THE IMPACT OF MEDIA ON ILLICIT DRUG USE The study, conducted by the Drug Policy Modelling Program at the National Drug and Alcohol Research Centre at the University of NSW took a challenge to measure the media issues on the attitudes of young people on illicit drugs. The chief investigator of the study Dr. Caitlin Hughes reported that it was commonly assumed that the news media are able to incite drugs use. But the results of the investigation showed that practically all the media depictions of drug use are able to reduce interest in drugs, at least on a short term. But the problem of under investigation arose, as 66.4% and 86.5% of respondents rarely contact media in form of TV news, online or radio news, especially printed news. As it can be seen from the studies review the issue of media affecting illicit drug use is currently being under strong consideration. The researches in the field showed the interdependence of drug usage portraying in the news programs and feature programs and the shaping of audience attitudes towards illicit drug use. It is generally known that media regulates many spheres of the life of any modern society and cause both positive and negative effects. While being itself a drug in case of overuse, it also formulates the general vision of illicit drug usage in the minds of the people, especially young. One can easily make a conclusion that $ 25 billion per year would not be spent on something that does not work. So, we assume that it works such amount of money is spent on tobacco and alcohol advertising. Besides, such medium as Internet with its social networks is an appropriate place to advertise even illicit drugs as this area of mass communication is not controlled quite properly. Online purchasing creates the environment of relevantly boundless drug market.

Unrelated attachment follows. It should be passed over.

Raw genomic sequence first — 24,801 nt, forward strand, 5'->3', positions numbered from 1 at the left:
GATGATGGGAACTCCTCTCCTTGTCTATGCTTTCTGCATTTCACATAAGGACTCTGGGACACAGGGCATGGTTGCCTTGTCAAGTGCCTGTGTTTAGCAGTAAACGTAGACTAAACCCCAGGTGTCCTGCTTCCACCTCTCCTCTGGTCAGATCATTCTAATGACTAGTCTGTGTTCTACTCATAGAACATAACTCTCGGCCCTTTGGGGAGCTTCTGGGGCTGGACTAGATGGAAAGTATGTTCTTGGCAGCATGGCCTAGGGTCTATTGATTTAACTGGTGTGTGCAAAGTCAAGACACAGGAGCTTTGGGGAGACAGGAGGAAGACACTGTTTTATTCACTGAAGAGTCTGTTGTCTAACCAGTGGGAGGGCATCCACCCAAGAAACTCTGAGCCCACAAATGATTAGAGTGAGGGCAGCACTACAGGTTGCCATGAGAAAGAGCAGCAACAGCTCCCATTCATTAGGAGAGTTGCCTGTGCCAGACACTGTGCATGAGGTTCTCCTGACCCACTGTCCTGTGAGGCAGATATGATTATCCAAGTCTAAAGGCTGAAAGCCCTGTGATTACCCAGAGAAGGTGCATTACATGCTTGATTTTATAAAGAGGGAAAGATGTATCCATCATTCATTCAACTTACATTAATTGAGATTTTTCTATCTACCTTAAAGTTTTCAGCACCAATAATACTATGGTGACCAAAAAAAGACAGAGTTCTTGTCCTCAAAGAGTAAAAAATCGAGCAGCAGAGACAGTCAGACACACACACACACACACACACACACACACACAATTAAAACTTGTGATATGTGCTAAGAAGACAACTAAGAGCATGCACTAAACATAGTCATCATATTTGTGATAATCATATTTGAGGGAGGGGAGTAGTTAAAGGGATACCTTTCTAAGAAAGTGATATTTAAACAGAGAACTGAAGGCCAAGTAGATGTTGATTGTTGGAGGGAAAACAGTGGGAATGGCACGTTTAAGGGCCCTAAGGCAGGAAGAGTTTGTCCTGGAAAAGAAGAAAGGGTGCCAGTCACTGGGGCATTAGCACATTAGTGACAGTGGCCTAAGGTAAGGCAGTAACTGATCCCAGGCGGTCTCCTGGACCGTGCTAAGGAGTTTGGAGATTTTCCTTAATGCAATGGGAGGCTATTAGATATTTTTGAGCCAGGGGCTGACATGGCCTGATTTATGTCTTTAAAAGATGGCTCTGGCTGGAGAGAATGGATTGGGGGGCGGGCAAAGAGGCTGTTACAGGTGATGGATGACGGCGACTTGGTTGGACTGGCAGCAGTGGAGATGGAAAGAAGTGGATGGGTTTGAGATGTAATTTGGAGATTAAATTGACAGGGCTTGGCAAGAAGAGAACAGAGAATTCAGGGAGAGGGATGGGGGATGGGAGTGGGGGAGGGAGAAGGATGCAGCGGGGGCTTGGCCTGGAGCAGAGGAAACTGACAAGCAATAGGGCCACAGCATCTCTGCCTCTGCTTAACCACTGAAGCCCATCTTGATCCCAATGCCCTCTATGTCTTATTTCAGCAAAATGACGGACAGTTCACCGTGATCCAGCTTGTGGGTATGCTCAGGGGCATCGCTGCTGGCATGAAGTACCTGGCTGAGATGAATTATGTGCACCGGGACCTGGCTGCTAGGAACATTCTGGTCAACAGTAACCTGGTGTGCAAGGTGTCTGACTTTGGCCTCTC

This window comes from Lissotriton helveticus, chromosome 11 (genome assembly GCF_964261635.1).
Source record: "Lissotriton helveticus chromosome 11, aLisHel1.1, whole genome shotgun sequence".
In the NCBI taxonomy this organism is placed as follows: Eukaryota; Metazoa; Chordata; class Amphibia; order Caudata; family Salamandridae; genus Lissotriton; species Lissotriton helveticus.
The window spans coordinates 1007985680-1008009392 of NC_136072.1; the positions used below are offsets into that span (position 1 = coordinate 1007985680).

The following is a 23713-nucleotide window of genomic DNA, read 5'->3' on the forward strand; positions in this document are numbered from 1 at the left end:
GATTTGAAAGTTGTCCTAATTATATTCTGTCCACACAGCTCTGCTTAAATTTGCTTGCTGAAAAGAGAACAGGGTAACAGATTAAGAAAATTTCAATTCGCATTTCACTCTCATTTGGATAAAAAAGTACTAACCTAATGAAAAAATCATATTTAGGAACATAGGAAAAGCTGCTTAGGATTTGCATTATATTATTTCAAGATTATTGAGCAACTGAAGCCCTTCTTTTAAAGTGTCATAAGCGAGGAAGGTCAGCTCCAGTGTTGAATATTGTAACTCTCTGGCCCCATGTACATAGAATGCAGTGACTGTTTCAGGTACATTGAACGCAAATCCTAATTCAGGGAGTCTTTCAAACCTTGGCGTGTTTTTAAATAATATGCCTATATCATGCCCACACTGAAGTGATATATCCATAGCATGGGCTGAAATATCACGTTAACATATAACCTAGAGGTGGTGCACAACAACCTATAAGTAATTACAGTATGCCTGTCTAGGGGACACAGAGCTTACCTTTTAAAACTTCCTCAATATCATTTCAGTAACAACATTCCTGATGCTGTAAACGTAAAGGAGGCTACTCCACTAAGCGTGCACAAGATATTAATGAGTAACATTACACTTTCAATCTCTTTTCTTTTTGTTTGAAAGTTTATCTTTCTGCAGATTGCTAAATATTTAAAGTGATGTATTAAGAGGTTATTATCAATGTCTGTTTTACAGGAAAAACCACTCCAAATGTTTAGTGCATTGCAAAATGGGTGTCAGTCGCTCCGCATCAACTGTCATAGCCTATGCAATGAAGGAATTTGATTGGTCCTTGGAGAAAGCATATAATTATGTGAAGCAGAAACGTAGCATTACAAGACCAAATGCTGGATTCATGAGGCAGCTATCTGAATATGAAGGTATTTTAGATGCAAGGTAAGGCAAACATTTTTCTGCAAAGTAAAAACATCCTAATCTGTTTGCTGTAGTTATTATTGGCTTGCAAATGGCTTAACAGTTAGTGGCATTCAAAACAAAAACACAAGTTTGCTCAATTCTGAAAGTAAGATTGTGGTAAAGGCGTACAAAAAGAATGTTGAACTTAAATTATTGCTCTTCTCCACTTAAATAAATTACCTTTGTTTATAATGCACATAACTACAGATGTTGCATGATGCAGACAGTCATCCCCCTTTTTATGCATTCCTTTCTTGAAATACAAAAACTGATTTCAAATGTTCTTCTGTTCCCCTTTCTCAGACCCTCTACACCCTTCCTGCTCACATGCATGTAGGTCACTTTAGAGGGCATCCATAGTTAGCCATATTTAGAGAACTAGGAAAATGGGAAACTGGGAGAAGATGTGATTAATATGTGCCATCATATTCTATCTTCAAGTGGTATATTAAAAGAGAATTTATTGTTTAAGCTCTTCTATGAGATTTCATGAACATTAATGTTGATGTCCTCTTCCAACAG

THE IMPACT OF MEDIA ON ILLICIT DRUG USE The challenges, which our culture faces, are complicated and deep-rooted and the task of mass communication channels to positively solve the problems in favor of a healthy and strong society.

THE IMPACT OF MEDIA ON ILLICIT DRUG USE References Lancaster, k., Hughes, C.E., Spicer, B., Matthew-Simmons, F & Dillan, P. (2011). Illicit drugs and the media: models of media effects for use in drug policy research. Drug and Alcohol Review, 30, 397-402. MacDougall, R. (2012). Drugs and media. London: Continuum. News media turns young people off illicit drugs. (2010). Media reporting on illicit drugs in Australia: trends and impacts on youth attitudes to illicit drug use. Drug Policy Modelling Program, September 2010. Retrieved from http://www.dpmp.unsw.edu.au. Parker-Pope, Tara. (2012, February, 2). Todays Teens Better Behaved than Their Parents. The New York Times Magazine. Retrieved from http://well.blogs.nytimes.com/2012/02/02/the-kids-are-more-than-all-right/